4. Manage comorbidities adequately

e) Management of cough:

  1. Coughs should be treated based on their aetiology.
  2. An appropriate infection assessment should be undertaken in the case of productive cough.
  3. Simple antitussive medications such as dextromethorphan may be used to treat a dry cough caused by lung disease.
  4. If the cough is accompanied by wheezing, inhaled bronchodilators (with or without inhaled corticosteroids) may be used.
  5. Both gastroesophageal reflux and post-nasal drip may be treated with anti-reflux drugs (H2-receptor blockers, proton pump inhibitors, etc.) and antihistaminic agents (with or without antitussives). In the event of an upper airway-related cough, warm saline gargles or lozenges may help calm the throat.

f) Management of breathlessness

  1. Management may be approached differently depending on the underlying problem.
  2. Domiciliary oxygen treatment, as described above, aids in the reduction of breathlessness in hypoxemic patients. An organised pulmonary rehabilitation programme aids in the reduction of shortness of breath.
  3. Patients who are unable to participate in an organised pulmonary rehabilitation programme should be counselled to maintain an appropriate walking regimen for their age and physical condition.
  4. Caution should be used to prevent overexertion and exercise to the point of hypoxemia.
  5. Certain breathing techniques may assist alleviate shortness of breath.

Patients should be encouraged to discontinue exercise if any of the following occurs:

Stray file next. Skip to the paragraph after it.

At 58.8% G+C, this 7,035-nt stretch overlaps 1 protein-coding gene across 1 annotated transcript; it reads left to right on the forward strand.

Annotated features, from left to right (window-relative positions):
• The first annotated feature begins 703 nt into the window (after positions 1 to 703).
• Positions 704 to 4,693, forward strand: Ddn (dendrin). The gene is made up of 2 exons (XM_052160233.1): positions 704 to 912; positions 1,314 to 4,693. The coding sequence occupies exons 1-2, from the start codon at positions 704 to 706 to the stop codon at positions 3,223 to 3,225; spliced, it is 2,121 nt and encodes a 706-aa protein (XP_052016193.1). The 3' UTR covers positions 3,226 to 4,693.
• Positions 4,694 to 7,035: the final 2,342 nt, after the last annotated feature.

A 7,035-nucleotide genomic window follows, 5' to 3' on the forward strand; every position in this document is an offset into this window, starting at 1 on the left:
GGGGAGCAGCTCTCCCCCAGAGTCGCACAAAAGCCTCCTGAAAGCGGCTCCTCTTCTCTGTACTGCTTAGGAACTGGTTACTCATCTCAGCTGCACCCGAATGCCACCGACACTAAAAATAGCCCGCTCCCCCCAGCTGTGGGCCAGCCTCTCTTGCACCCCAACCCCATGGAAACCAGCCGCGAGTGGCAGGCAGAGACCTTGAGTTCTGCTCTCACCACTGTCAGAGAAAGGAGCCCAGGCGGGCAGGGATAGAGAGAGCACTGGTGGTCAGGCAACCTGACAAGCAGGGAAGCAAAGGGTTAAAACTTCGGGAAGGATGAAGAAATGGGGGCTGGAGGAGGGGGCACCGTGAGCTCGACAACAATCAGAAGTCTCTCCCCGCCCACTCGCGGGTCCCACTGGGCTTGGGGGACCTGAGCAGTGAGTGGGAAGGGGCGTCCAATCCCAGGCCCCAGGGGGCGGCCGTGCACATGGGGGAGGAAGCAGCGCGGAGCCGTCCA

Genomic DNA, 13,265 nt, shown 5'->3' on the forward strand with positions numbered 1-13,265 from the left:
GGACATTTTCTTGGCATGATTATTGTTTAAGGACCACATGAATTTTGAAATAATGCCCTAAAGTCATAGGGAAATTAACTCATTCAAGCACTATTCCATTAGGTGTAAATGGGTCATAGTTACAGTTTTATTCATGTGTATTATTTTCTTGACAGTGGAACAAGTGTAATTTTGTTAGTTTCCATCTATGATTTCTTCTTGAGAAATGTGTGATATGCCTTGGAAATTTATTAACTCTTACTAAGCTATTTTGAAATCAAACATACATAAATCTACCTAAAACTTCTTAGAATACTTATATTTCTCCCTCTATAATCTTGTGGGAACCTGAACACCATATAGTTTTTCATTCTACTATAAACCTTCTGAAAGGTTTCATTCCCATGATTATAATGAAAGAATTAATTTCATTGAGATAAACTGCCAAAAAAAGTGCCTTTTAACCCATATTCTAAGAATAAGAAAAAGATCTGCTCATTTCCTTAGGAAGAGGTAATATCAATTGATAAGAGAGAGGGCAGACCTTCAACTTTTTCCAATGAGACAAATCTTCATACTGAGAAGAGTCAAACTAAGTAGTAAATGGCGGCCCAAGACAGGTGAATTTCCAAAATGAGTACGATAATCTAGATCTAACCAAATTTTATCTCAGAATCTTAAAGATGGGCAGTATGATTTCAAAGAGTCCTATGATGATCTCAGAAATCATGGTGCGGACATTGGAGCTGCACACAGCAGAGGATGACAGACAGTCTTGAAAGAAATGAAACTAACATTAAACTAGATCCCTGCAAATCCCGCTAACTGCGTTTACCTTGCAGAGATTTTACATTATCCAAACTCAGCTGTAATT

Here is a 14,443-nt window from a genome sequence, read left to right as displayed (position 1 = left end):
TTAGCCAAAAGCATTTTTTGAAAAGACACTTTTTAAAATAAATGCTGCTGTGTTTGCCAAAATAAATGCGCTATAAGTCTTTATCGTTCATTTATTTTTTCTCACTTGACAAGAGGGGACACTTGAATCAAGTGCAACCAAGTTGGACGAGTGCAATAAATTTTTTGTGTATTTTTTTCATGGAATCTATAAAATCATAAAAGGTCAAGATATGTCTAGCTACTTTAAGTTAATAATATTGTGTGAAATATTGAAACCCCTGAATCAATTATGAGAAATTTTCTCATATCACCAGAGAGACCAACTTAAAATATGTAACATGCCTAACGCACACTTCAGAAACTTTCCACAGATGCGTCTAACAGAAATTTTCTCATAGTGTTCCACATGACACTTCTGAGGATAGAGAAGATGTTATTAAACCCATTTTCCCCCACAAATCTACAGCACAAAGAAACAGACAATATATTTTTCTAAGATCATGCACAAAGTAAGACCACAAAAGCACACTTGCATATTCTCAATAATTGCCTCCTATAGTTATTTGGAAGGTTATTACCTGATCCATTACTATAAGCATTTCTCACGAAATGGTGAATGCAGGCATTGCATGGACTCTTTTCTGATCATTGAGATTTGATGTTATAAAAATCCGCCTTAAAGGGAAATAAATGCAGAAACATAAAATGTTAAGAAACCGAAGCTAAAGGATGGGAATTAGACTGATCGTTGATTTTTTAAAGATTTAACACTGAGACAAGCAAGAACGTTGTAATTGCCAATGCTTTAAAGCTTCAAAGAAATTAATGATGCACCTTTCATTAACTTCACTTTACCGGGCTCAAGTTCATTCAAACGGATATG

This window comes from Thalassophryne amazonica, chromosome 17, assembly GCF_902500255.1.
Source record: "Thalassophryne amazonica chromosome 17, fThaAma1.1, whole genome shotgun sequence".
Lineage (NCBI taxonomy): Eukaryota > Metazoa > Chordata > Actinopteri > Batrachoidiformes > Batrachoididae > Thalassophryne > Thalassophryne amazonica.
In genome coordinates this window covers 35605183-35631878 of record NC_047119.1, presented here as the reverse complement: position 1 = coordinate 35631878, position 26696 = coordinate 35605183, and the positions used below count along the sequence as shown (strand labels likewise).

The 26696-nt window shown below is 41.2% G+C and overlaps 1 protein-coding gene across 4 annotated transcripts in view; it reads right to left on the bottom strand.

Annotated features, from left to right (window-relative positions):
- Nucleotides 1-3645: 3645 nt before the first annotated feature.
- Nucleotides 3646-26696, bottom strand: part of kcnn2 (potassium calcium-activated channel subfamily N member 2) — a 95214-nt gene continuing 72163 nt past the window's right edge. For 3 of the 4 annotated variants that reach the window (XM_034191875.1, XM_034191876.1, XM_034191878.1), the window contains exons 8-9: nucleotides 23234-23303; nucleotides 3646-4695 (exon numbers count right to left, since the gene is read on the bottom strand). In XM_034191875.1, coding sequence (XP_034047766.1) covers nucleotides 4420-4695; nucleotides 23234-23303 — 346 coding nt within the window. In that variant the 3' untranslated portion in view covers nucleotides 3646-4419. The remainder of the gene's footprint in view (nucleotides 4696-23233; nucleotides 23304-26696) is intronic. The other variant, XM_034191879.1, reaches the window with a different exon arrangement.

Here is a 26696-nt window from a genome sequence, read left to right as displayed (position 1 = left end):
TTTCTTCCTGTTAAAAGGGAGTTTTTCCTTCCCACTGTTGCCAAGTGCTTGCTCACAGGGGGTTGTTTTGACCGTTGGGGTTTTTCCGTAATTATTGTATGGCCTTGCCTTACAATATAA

• Vomiting or nausea
  • Lack of breath
  • Vertigo
  • Prolonged perspiration
  • Chest constriction
  • Intensified pain

g) Domiciliary oxygen therapy:

In general, individuals with a resting or exertional oxygen saturation of less than 90% need domiciliary oxygen treatment. It is administered by nasal prongs from an oxygen concentrator or oxygen cylinder.

h) Pulmonary rehabilitation:

A systematic pulmonary rehabilitation programme is recommended for individuals with moderate to severe COVID-19, particularly those who continue to have symptoms beyond the acute episode. Recommendations for individuals with severe COVID-19 with persistent symptoms beyond an acute episode:

  1. Exercise training and inspiratory muscle activities in a controlled environment.
  2. Session lasting between 30-45 minutes and scheduled at least 2-3 times per week for a minimum of 8-12 weeks.
  3. Videoconferencing for monitoring the session if done at home.

The guidelines for post COVID sequel by MoHFW will be discussed in this series pertaining to different organ systems- Cardiovascular, Gastrointestinal, Nephrological, Neurological, and Respiratory. Click here to read the previous parts- Post-COVID cardiovascular sequelae: Latest MoHFW updatesGastrointestinal symptoms post COVID-19: New MoHFW updatesPost-COVID nephrology related conditions: MoHFW guideline updates,Post-COVID neurological symptoms: MoHFW guidelines for management


Disclaimer- The views and opinions expressed in this article are those of the author's and do not necessarily reflect the official policy or position of M3 India.

The author is a practising super specialist from New Delhi.